Trump administration steps up efforts to show Iran carried out tanker attacks
The Trump administration intensified its effort Friday to demonstrate Iran's culpability in a spate of damaging oil tanker attacks, as dueling accusations from Washington and Tehran heightened concerns about military conflict.
American officials said newly released intelligence, including a grainy video, illustrated Tehran's role in twin explosions Thursday that crippled Japanese- and Norwegian-owned ships in the Gulf of Oman.
But European nations appealed to all sides to de-escalate, as statements by the owner of one of the targeted ships appeared to challenge the U.S. account that Iranian naval boats had employed limpet mines.
President Donald Trump insisted that video released by U.S. Central Command that appeared to show unidentified people in a small boat removing something from the side of a tanker - which officials said was an unexploded mine - was proof that Iran had carried out the attacks.
"Well, Iran did do it," he told Fox News. "And you know they did it because you saw the boat."
Depicting Iran as a "nation of terror," the president's remarks underscored the urgency that has characterized his administration's approach to a country it has identified as its primary adversary in the Middle East.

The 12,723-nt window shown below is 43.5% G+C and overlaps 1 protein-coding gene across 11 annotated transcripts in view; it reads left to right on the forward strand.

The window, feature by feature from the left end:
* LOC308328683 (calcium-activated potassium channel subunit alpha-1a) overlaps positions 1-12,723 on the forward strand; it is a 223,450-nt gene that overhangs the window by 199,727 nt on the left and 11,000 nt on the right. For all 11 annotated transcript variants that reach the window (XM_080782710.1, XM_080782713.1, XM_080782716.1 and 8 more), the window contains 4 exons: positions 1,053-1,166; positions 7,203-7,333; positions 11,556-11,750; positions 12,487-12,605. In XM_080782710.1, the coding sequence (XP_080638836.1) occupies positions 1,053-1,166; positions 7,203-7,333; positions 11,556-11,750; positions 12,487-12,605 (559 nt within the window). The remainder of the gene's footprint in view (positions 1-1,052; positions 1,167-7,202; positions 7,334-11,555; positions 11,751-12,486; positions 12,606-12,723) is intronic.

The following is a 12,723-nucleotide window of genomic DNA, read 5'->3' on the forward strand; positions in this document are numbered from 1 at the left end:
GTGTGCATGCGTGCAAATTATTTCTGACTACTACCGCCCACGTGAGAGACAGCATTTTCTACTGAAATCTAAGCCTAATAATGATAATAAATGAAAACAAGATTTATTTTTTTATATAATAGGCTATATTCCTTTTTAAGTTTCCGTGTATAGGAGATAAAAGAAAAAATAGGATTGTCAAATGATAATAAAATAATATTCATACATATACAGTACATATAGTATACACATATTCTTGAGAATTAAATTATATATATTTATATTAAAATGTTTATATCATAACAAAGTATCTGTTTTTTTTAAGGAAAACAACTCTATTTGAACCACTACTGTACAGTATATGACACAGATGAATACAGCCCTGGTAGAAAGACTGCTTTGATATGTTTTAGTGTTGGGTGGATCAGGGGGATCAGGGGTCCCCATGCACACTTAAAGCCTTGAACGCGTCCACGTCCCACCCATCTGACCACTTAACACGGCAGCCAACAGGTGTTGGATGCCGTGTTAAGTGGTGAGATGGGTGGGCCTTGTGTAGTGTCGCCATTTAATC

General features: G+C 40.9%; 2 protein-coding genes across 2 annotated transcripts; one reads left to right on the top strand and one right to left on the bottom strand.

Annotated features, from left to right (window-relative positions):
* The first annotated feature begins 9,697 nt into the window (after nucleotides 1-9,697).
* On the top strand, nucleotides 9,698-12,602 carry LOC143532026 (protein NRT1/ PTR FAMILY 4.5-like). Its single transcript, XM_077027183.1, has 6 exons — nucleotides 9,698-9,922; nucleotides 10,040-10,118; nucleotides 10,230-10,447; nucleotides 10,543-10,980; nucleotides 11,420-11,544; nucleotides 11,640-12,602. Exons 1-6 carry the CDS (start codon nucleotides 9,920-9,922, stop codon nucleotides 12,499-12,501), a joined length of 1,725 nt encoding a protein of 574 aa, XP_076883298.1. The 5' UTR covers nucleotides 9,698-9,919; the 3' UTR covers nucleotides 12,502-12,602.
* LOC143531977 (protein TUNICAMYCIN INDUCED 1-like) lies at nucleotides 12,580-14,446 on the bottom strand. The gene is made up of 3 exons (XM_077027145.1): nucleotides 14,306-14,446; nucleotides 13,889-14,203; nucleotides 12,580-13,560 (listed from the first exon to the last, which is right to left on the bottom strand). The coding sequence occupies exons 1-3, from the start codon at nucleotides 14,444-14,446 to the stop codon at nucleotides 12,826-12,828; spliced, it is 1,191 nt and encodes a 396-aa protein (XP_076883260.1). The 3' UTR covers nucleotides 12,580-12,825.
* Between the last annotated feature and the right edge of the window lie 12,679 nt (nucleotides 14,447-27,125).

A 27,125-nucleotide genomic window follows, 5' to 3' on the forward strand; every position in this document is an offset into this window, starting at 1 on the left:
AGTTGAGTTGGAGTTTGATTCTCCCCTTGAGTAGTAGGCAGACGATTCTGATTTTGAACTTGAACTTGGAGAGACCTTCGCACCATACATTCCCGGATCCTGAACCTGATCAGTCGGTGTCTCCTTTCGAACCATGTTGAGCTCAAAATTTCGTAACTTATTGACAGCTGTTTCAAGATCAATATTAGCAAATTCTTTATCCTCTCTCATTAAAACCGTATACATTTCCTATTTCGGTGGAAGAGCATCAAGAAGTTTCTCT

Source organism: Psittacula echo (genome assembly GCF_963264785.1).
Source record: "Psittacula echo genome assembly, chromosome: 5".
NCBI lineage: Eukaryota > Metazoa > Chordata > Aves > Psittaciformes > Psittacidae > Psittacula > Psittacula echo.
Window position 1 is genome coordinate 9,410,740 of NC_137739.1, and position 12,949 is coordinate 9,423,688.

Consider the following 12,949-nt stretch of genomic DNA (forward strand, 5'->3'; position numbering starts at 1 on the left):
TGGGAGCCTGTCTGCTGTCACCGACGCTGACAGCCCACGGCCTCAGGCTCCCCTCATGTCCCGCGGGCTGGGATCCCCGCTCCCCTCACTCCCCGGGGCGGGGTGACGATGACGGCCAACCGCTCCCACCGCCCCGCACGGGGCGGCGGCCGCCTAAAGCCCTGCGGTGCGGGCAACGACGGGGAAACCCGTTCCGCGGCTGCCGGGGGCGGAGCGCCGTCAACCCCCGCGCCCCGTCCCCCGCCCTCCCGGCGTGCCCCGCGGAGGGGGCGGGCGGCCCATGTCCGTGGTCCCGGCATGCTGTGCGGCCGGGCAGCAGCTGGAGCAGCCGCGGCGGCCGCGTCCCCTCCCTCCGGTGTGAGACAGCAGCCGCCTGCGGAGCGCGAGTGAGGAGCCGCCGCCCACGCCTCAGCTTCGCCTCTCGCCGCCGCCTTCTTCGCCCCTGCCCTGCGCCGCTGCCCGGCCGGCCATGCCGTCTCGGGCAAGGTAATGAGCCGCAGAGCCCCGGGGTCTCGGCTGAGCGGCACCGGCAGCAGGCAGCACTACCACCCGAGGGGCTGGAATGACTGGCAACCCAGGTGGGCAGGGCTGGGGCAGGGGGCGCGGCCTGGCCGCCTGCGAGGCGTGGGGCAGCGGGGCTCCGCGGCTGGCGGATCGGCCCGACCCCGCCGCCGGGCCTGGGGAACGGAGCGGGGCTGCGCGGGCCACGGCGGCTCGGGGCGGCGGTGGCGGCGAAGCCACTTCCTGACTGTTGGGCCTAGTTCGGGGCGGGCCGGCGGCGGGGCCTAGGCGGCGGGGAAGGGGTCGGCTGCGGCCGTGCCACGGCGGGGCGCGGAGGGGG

U.S. officials say Thursday's attacks, like a similar incident off the United Arab Emirates in May, was part of an attempt by Iran's Islamic Revolutionary Guard Corps to hobble energy commerce as the United States moves to shut off Tehran's ability to sell oil on international markets.
Iran has denied any involvement in the attacks. Iranian Foreign Minister Mohammad Javad Zarif said the United States "immediately jumped to make allegations against Iran - [without] a shred of factual or circumstantial evidence," accusing the Trump White House of "economic terrorism" and "sabotage diplomacy."
The escalating rhetoric on both sides has alarmed allied nations and generated concerns among Democratic lawmakers who fear that the administration, led by national security adviser John Bolton, known for his hawkish views on Iran, could allow a conflict to erupt.